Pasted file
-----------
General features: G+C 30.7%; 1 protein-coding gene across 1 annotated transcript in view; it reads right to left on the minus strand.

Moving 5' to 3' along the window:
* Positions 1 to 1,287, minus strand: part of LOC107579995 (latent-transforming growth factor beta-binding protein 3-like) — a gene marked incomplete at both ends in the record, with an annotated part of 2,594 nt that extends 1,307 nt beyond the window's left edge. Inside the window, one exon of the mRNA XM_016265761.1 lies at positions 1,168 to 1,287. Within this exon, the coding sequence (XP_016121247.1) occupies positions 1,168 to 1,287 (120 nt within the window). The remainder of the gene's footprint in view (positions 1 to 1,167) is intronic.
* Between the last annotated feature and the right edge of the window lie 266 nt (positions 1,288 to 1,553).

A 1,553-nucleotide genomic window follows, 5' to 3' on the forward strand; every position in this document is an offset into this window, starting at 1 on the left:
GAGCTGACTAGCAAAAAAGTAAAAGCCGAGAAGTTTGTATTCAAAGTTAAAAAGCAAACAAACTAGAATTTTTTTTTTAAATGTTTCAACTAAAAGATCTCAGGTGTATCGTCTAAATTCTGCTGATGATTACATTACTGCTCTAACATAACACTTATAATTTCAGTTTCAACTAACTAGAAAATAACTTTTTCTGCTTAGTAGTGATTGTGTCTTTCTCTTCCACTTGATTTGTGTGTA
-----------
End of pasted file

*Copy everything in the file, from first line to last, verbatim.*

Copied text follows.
General features: G+C 30.7%; 1 protein-coding gene across 1 annotated transcript in view; it reads right to left on the minus strand.

Moving 5' to 3' along the window:
* Positions 1 to 1,287, minus strand: part of LOC107579995 (latent-transforming growth factor beta-binding protein 3-like) — a gene marked incomplete at both ends in the record, with an annotated part of 2,594 nt that extends 1,307 nt beyond the window's left edge. Inside the window, one exon of the mRNA XM_016265761.1 lies at positions 1,168 to 1,287. Within this exon, the coding sequence (XP_016121247.1) occupies positions 1,168 to 1,287 (120 nt within the window). The remainder of the gene's footprint in view (positions 1 to 1,167) is intronic.
* Between the last annotated feature and the right edge of the window lie 266 nt (positions 1,288 to 1,553).

A 1,553-nucleotide genomic window follows, 5' to 3' on the forward strand; every position in this document is an offset into this window, starting at 1 on the left:
GAGCTGACTAGCAAAAAAGTAAAAGCCGAGAAGTTTGTATTCAAAGTTAAAAAGCAAACAAACTAGAATTTTTTTTTTAAATGTTTCAACTAAAAGATCTCAGGTGTATCGTCTAAATTCTGCTGATGATTACATTACTGCTCTAACATAACACTTATAATTTCAGTTTCAACTAACTAGAAAATAACTTTTTCTGCTTAGTAGTGATTGTGTCTTTCTCTTCCACTTGATTTGTGTGTA